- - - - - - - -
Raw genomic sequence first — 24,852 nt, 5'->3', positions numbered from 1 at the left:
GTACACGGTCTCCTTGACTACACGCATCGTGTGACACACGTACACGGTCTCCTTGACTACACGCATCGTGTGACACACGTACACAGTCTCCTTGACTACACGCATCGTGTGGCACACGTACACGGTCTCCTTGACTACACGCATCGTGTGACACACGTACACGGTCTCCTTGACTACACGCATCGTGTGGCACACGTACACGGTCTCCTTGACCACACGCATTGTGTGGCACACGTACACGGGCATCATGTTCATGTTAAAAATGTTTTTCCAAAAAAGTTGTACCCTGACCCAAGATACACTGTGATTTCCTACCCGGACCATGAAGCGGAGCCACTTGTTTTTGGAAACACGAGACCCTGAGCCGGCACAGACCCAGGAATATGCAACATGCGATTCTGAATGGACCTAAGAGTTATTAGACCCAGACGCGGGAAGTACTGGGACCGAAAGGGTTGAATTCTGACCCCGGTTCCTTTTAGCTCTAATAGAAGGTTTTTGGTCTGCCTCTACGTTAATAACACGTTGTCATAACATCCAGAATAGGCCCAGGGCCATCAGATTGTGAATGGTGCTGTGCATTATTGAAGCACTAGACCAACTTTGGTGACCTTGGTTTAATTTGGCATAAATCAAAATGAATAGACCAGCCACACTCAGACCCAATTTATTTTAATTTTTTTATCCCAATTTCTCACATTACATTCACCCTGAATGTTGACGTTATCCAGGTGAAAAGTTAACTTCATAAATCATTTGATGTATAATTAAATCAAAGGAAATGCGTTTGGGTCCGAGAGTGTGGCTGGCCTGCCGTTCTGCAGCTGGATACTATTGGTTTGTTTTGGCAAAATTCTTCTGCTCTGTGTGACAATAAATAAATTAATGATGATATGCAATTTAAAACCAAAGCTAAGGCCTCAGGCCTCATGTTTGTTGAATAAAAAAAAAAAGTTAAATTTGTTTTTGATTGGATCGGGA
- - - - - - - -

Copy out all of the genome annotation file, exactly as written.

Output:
Raw genomic sequence first — 24,852 nt, 5'->3', positions numbered from 1 at the left:
GTACACGGTCTCCTTGACTACACGCATCGTGTGACACACGTACACGGTCTCCTTGACTACACGCATCGTGTGACACACGTACACAGTCTCCTTGACTACACGCATCGTGTGGCACACGTACACGGTCTCCTTGACTACACGCATCGTGTGACACACGTACACGGTCTCCTTGACTACACGCATCGTGTGGCACACGTACACGGTCTCCTTGACCACACGCATTGTGTGGCACACGTACACGGGCATCATGTTCATGTTAAAAATGTTTTTCCAAAAAAGTTGTACCCTGACCCAAGATACACTGTGATTTCCTACCCGGACCATGAAGCGGAGCCACTTGTTTTTGGAAACACGAGACCCTGAGCCGGCACAGACCCAGGAATATGCAACATGCGATTCTGAATGGACCTAAGAGTTATTAGACCCAGACGCGGGAAGTACTGGGACCGAAAGGGTTGAATTCTGACCCCGGTTCCTTTTAGCTCTAATAGAAGGTTTTTGGTCTGCCTCTACGTTAATAACACGTTGTCATAACATCCAGAATAGGCCCAGGGCCATCAGATTGTGAATGGTGCTGTGCATTATTGAAGCACTAGACCAACTTTGGTGACCTTGGTTTAATTTGGCATAAATCAAAATGAATAGACCAGCCACACTCAGACCCAATTTATTTTAATTTTTTTATCCCAATTTCTCACATTACATTCACCCTGAATGTTGACGTTATCCAGGTGAAAAGTTAACTTCATAAATCATTTGATGTATAATTAAATCAAAGGAAATGCGTTTGGGTCCGAGAGTGTGGCTGGCCTGCCGTTCTGCAGCTGGATACTATTGGTTTGTTTTGGCAAAATTCTTCTGCTCTGTGTGACAATAAATAAATTAATGATGATATGCAATTTAAAACCAAAGCTAAGGCCTCAGGCCTCATGTTTGTTGAATAAAAAAAAAAAGTTAAATTTGTTTTTGATTGGATCGGGA